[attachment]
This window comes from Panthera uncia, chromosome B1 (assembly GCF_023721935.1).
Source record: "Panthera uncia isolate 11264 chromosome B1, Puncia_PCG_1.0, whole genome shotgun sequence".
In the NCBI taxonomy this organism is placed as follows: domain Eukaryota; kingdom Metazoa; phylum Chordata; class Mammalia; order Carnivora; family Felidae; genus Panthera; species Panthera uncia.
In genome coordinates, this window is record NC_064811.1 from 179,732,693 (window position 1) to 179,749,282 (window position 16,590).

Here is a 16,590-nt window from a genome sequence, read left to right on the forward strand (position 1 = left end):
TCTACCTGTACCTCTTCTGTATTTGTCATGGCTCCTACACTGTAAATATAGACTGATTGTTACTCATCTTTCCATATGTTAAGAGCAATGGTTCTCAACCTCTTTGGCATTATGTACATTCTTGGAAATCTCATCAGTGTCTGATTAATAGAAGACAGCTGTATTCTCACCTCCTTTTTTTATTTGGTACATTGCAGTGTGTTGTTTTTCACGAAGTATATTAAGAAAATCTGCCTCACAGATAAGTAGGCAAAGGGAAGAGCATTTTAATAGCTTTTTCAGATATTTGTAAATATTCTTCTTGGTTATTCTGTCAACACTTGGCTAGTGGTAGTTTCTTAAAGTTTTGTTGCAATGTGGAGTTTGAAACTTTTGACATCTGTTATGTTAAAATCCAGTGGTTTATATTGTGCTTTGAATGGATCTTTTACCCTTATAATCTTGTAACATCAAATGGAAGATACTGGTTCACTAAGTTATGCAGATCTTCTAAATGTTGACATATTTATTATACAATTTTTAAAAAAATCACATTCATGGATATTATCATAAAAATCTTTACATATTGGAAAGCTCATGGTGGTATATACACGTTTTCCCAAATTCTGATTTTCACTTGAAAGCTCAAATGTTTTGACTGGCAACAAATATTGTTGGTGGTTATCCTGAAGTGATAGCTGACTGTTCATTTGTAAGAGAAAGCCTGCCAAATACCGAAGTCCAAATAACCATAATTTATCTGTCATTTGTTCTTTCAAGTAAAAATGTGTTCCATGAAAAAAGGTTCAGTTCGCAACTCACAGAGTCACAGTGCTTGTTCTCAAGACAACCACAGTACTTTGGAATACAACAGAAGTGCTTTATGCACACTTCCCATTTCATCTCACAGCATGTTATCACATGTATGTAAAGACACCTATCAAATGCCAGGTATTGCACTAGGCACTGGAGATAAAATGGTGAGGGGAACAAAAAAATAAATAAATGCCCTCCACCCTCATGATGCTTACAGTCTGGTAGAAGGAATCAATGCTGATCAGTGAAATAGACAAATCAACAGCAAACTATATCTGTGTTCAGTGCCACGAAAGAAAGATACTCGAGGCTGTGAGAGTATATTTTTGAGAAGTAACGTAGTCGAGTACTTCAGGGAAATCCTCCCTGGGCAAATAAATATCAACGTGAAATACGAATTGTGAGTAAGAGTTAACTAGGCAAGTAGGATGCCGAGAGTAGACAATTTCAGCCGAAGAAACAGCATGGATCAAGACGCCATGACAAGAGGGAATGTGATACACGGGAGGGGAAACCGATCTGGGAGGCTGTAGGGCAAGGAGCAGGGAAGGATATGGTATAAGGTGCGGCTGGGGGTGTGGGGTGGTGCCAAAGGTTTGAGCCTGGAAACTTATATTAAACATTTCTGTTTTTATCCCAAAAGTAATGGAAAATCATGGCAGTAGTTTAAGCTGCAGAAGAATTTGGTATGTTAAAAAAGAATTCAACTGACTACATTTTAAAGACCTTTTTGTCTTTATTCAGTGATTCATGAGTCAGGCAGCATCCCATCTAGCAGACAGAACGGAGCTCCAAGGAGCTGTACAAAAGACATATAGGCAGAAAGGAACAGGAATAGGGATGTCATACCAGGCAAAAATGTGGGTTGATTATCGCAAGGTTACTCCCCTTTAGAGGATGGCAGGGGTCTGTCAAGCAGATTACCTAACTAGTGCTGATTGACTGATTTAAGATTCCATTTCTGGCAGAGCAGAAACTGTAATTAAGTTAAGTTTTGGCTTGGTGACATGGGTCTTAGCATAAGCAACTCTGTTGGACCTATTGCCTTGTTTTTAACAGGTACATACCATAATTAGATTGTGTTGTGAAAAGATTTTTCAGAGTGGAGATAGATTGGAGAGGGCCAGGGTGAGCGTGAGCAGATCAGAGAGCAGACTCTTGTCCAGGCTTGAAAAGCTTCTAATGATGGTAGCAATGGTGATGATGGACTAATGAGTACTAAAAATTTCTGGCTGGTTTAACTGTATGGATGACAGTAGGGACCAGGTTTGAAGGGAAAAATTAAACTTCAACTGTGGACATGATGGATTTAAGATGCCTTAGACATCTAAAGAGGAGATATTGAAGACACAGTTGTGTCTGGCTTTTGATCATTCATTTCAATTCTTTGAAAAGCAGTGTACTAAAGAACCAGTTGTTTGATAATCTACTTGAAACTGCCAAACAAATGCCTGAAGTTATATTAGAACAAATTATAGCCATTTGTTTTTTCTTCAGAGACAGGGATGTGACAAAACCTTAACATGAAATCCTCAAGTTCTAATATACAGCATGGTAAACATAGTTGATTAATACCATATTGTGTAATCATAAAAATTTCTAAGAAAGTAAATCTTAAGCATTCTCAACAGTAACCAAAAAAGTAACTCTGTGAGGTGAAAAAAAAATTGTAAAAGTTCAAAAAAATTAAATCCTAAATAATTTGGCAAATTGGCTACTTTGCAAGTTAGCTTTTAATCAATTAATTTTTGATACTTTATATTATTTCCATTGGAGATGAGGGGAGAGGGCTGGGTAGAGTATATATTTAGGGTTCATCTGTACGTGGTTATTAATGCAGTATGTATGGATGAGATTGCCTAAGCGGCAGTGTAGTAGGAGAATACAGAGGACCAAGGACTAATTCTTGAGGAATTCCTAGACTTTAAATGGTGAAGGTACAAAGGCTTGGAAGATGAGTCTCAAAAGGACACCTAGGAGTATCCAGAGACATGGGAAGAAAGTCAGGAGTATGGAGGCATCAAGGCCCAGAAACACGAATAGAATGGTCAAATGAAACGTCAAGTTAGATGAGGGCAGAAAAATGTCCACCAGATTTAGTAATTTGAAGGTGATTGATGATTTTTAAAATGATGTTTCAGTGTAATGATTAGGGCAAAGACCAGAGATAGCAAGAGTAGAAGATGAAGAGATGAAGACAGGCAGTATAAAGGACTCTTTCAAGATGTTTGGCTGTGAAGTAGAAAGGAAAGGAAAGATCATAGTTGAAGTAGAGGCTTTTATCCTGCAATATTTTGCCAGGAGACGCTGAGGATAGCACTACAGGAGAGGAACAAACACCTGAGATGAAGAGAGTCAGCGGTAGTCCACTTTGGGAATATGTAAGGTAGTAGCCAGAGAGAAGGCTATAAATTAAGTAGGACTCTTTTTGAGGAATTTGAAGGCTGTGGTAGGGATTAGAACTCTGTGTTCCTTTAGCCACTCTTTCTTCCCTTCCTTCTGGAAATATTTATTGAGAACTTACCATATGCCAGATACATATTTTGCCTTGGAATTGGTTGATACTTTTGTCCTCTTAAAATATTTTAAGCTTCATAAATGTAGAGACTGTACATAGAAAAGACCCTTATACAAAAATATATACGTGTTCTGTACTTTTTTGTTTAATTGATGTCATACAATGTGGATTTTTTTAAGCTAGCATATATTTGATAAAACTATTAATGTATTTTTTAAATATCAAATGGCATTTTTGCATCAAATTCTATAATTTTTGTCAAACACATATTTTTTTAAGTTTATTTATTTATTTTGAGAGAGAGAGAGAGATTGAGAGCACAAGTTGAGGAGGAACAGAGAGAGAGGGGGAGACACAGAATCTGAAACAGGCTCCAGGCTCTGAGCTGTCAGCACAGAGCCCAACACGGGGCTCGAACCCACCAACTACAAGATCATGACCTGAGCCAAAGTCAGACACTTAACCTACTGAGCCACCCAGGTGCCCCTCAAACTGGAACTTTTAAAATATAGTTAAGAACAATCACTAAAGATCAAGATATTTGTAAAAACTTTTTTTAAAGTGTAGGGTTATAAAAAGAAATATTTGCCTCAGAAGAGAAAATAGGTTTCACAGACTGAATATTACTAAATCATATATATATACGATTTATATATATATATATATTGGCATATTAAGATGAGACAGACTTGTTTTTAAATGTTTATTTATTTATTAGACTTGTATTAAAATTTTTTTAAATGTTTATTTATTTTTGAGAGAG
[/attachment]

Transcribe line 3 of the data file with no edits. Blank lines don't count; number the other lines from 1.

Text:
In the NCBI taxonomy this organism is placed as follows: domain Eukaryota; kingdom Metazoa; phylum Chordata; class Mammalia; order Carnivora; family Felidae; genus Panthera; species Panthera uncia.